9. The device of claim 8 wherein at least one of the controllable polarization influencing elements is a linear birefringent element.
10. The device of claim 8 wherein at least one of the controllable polarization influencing elements is an element for rotating the state of polarization of the radiation to which its is coupled.
11. The device of claim 8 wherein all of the controllable polarization influencing elements are coupled to the local oscillator radiation to influence the polarization state thereof.
12. The device of claim 8 wherein all of the controllable polarization influencing elements are coupled to the input signal radiation to influence the polarization state thereof.
13. The device of claim 8 further comprising at least one non-controllable polarization influencing element for influencing the polarization of either the local oscillator radiation or the input signal radiation.
14. The device of claim 8 comprising exactly three controllable polarization influencing elements.
15. A device for optical heterodyne detection of an optical signal beam from input signal radiation having a varying state of polarization, the device comprising:
a. a local oscillator for generating a polarized beam of local oscillator radiation, the local oscillator radiation having a state of polarization;
b. means for combining said local oscillator radiation with said input signal radiation to form a beam of combined radiation which includes said signal beam;
c. an electro-optical converter for converting said beam of combined radiation to an electrical signal, whereby the device achieves non-diversity detection;
d. at most three controllable polarization influencing elements, respective controllable polarization influencing elements being coupled to influence the local oscillator radiation and/or the input signal radiation, the controllable polarization influencing elements having respective limited control ranges, which ranges are limited such that none of the controllable polarization influencing elements has a respective control range large enough to compensate for any endless variation in the varying state of polarization of the input signal radiation; and
e. means for deriving from said electrical signal a plurality of control signals for controlling said controllable polarization influencing elements, so that, in said beam of combined radiation, the state of polarization of said signal beam is endlessly controlled relative to the state of polarization of said local radiation.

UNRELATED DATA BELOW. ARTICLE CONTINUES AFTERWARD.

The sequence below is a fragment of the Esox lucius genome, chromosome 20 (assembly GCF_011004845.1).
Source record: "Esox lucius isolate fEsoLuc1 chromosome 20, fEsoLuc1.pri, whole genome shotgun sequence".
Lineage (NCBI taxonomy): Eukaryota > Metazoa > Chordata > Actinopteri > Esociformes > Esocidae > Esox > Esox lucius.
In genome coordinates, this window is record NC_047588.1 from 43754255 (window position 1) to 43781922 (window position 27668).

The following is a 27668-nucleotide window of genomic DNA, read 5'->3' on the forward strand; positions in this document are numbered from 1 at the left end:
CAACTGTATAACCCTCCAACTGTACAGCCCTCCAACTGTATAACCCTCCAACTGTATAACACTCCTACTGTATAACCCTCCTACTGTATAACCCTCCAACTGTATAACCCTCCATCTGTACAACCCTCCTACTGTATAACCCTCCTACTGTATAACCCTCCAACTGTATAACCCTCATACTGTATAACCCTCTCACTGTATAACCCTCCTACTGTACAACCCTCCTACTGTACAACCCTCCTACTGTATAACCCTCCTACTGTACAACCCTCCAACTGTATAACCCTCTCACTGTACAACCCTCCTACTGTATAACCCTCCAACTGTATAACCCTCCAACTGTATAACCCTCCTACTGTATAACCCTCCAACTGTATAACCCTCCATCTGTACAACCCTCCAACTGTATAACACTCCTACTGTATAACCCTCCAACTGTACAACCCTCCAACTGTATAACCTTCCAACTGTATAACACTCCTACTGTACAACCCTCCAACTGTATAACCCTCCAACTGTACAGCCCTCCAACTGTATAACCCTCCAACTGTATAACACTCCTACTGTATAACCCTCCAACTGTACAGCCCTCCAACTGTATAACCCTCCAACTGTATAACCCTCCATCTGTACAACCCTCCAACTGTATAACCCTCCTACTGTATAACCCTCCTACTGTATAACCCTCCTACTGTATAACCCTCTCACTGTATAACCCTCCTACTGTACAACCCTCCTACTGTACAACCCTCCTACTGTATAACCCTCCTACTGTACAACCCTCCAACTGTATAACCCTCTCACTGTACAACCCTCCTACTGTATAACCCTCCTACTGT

16. An optical transmission system comprising: a device for optical heterodyne detection of an optical signal beam from input signal radiation having a varying state of polarization, the device comprising:
a. a local oscillator for generating a polarized beam of local oscillator radiation, the local oscillator radiation having a state of polarization;
b. means for combining said local oscillator radiation with said input signal radiation to form a beam of combined radiation which includes said signal beam;
c. an electro-optical converter for converting said beam of combined radiation to an electrical signal, whereby the device achieves non-diversity detection;
d. at most three controllable polarization influencing elements, respective controllable polarization influencing elements being coupled to influence the local oscillator radiation and/or the input signal radiation, the controllable polarization influencing elements having respective limited control ranges, which ranges are limited such that none of the controllable polarization influencing elements has a respective control range large enough to compensate for any endless variation in the varying state of polarization of the input signal radiation; and
e. means for deriving from said electrical signal a plurality of control signals for controlling said controllable polarization influencing elements, so that, in said beam of combined radiation, the state of polarization of said signal beam is endlessly controlled relative to the state of polarization of said local radiation.
Description

This is a continuation of application Ser. No. 07/601,592, filed on Oct. 18, 1990, which is a continuation of Ser. No. 07/463,019, filed on Jan. 10, 1990, which is a continuation of Ser. No. 07/267,695, filed on Nov. 2, 1988, which is a continuation of Ser. No. 07/040,444, filed on Apr. 20, 1987. All four applications are now abandoned.

BACKGROUND OF THE INVENTION

1. Field of the Invention

The invention relates to a device for optical heterodyne detection of an optical signal beam. The device comprises a local oscillator, means for combining local oscillator radiation with signal beam radiation, an opto-electric converter and a plurality of controllable elements to influence the state of polarisation, which elements have a limited control range.

The invention also relates to an optical transmission system provided with such a device.

2. The Prior Art

As compared with direct detection of a signal beam, heterodyne detection provides considerable advantages relating to the signal-to-noise ratio and the discrimination from background radiation. The principle of heterodyne detection for optical radiation has been described extensively in the Article "Optical Heterodyne Detection" by O.E. DeLange in the Journal "IEEE Spectrum" of October 1968, pages 77-85. As stated in this article it is important that the states of polarisation of the modulated signal beam and of the local oscillator beam correspond as much as possible. To achieve this, polarisation control is necessary, because optical transmission systems use optical waveguides or optical fibres, which disturb the state of polarisation of the radiation propagating therein. These fibres, which may be several dozen to several hundred kilometres long, are subjected to uncontrollable external influences such as temperature and pressure variations so that the disturbance of the state of polarisation may vary on time. A signal beam linearly polarised at the input of a transmission fibre will generally be distorted at the output to an elliptically polarised beam whose ellipticity and direction of major axis vary over time.